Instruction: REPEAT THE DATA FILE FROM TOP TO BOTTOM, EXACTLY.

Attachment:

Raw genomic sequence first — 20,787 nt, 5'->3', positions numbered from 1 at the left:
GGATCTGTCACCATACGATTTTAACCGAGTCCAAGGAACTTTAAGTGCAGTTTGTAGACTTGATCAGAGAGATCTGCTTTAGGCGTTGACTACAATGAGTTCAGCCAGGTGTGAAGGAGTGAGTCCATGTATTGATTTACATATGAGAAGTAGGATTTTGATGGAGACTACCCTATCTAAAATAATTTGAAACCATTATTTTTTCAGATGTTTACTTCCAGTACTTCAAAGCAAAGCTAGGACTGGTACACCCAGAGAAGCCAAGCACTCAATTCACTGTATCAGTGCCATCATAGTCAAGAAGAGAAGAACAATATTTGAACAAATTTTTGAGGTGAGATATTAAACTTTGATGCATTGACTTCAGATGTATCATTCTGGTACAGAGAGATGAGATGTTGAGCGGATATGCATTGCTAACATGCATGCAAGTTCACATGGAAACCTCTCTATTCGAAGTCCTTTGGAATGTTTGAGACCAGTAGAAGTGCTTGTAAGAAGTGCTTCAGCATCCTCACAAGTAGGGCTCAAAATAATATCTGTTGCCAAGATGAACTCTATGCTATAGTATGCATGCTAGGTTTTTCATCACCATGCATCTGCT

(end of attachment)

Raw genomic sequence first — 20,787 nt, 5'->3', positions numbered from 1 at the left:
GGATCTGTCACCATACGATTTTAACCGAGTCCAAGGAACTTTAAGTGCAGTTTGTAGACTTGATCAGAGAGATCTGCTTTAGGCGTTGACTACAATGAGTTCAGCCAGGTGTGAAGGAGTGAGTCCATGTATTGATTTACATATGAGAAGTAGGATTTTGATGGAGACTACCCTATCTAAAATAATTTGAAACCATTATTTTTTCAGATGTTTACTTCCAGTACTTCAAAGCAAAGCTAGGACTGGTACACCCAGAGAAGCCAAGCACTCAATTCACTGTATCAGTGCCATCATAGTCAAGAAGAGAAGAACAATATTTGAACAAATTTTTGAGGTGAGATATTAAACTTTGATGCATTGACTTCAGATGTATCATTCTGGTACAGAGAGATGAGATGTTGAGCGGATATGCATTGCTAACATGCATGCAAGTTCACATGGAAACCTCTCTATTCGAAGTCCTTTGGAATGTTTGAGACCAGTAGAAGTGCTTGTAAGAAGTGCTTCAGCATCCTCACAAGTAGGGCTCAAAATAATATCTGTTGCCAAGATGAACTCTATGCTATAGTATGCATGCTAGGTTTTTCATCACCATGCATCTGCT